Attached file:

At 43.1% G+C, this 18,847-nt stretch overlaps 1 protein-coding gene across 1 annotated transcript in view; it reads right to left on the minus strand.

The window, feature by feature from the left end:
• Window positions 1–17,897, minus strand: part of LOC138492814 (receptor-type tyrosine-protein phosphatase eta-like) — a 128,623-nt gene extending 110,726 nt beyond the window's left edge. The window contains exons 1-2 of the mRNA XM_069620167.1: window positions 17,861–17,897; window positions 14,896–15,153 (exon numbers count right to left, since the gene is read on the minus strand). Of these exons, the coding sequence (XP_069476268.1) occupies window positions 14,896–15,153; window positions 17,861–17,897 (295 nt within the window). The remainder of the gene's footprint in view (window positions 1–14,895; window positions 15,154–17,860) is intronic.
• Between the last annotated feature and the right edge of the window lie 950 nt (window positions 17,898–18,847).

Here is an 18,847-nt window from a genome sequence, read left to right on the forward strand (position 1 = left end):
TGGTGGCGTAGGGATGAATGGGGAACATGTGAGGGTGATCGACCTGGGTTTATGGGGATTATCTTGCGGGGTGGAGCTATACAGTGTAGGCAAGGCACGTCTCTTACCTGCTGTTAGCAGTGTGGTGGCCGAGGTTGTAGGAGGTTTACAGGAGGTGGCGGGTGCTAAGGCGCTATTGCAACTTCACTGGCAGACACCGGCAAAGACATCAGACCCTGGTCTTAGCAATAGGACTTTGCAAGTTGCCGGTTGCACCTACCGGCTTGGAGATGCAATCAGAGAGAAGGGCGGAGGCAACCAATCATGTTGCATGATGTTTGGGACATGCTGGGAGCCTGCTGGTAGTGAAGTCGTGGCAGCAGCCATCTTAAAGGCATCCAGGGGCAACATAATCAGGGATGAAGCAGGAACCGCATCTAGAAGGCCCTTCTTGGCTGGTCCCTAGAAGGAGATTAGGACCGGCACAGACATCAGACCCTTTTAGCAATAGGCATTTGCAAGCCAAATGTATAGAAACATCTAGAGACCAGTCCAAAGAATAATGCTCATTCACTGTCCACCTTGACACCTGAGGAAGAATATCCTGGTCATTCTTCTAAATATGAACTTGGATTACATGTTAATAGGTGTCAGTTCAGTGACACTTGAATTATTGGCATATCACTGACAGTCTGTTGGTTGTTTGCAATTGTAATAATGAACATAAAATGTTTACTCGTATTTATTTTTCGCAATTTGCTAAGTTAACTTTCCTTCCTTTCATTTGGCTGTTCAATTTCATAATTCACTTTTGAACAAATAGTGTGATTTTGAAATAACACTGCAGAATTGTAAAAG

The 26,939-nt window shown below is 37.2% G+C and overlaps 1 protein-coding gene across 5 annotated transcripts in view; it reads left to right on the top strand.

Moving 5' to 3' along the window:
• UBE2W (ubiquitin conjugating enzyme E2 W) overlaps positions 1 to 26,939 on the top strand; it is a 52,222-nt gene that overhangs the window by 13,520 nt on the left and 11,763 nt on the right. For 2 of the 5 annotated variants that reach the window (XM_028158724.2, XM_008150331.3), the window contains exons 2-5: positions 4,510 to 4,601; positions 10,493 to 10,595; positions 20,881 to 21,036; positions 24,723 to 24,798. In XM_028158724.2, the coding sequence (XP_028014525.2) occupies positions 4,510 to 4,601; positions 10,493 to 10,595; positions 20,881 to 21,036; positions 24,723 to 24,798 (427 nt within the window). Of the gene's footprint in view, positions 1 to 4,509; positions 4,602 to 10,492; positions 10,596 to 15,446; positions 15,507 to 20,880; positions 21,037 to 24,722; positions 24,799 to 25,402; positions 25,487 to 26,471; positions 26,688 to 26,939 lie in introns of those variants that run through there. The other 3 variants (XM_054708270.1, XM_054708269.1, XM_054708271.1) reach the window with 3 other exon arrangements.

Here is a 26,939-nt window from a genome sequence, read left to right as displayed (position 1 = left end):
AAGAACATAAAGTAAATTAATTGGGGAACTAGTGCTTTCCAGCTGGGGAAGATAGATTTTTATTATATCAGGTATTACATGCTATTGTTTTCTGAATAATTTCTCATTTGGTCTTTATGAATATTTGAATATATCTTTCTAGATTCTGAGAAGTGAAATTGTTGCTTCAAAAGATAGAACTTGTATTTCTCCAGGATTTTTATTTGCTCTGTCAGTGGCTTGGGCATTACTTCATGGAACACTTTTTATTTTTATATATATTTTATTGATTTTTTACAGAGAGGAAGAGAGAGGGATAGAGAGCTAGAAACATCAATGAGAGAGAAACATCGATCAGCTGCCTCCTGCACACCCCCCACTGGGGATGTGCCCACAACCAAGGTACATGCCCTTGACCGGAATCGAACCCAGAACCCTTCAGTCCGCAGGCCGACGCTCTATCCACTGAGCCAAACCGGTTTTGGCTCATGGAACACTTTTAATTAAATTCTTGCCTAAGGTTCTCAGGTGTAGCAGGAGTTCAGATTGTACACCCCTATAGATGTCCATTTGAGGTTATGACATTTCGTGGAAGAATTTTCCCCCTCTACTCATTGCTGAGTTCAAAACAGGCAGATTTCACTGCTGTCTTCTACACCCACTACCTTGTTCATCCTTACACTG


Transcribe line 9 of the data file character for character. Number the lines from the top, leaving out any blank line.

• UBE2W (ubiquitin conjugating enzyme E2 W) overlaps positions 1 to 26,939 on the top strand; it is a 52,222-nt gene that overhangs the window by 13,520 nt on the left and 11,763 nt on the right. For 2 of the 5 annotated variants that reach the window (XM_028158724.2, XM_008150331.3), the window contains exons 2-5: positions 4,510 to 4,601; positions 10,493 to 10,595; positions 20,881 to 21,036; positions 24,723 to 24,798. In XM_028158724.2, the coding sequence (XP_028014525.2) occupies positions 4,510 to 4,601; positions 10,493 to 10,595; positions 20,881 to 21,036; positions 24,723 to 24,798 (427 nt within the window). Of the gene's footprint in view, positions 1 to 4,509; positions 4,602 to 10,492; positions 10,596 to 15,446; positions 15,507 to 20,880; positions 21,037 to 24,722; positions 24,799 to 25,402; positions 25,487 to 26,471; positions 26,688 to 26,939 lie in introns of those variants that run through there. The other 3 variants (XM_054708270.1, XM_054708269.1, XM_054708271.1) reach the window with 3 other exon arrangements.